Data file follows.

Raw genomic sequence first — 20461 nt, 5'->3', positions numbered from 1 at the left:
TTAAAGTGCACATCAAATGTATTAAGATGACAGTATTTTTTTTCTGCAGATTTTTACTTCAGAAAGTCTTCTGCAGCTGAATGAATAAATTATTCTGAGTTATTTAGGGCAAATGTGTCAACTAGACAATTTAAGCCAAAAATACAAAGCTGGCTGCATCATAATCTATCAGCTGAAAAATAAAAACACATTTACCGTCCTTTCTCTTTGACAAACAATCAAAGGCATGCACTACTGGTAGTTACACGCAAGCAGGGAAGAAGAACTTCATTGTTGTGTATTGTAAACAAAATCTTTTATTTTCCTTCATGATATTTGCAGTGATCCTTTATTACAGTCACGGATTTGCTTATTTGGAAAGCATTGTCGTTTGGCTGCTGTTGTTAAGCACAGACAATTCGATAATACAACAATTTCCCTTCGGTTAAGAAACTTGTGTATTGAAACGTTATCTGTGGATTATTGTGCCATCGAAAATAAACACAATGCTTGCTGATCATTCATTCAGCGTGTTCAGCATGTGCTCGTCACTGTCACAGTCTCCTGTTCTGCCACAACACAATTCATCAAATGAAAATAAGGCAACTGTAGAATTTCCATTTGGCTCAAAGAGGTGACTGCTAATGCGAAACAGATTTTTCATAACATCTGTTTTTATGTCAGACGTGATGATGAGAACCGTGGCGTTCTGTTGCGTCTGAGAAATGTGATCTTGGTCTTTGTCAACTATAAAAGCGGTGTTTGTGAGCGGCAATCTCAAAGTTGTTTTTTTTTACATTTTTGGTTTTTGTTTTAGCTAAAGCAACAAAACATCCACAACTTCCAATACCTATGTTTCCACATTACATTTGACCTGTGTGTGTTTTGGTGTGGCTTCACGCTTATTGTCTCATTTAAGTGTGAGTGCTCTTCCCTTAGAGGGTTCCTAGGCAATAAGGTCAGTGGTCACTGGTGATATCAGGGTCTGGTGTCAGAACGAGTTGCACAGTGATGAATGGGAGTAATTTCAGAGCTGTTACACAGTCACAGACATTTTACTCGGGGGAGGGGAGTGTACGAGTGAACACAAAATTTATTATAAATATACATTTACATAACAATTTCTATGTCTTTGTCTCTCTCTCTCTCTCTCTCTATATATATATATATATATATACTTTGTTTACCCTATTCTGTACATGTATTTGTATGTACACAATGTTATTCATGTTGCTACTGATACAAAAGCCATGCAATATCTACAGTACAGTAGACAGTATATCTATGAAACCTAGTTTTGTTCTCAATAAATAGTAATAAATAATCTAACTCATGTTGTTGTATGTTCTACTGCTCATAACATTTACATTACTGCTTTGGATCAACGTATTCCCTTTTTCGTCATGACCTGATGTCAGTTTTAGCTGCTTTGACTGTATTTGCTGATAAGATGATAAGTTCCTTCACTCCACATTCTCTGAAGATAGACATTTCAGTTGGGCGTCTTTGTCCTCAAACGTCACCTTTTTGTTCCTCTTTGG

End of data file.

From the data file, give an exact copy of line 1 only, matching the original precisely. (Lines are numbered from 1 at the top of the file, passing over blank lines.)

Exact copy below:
Raw genomic sequence first — 20461 nt, 5'->3', positions numbered from 1 at the left: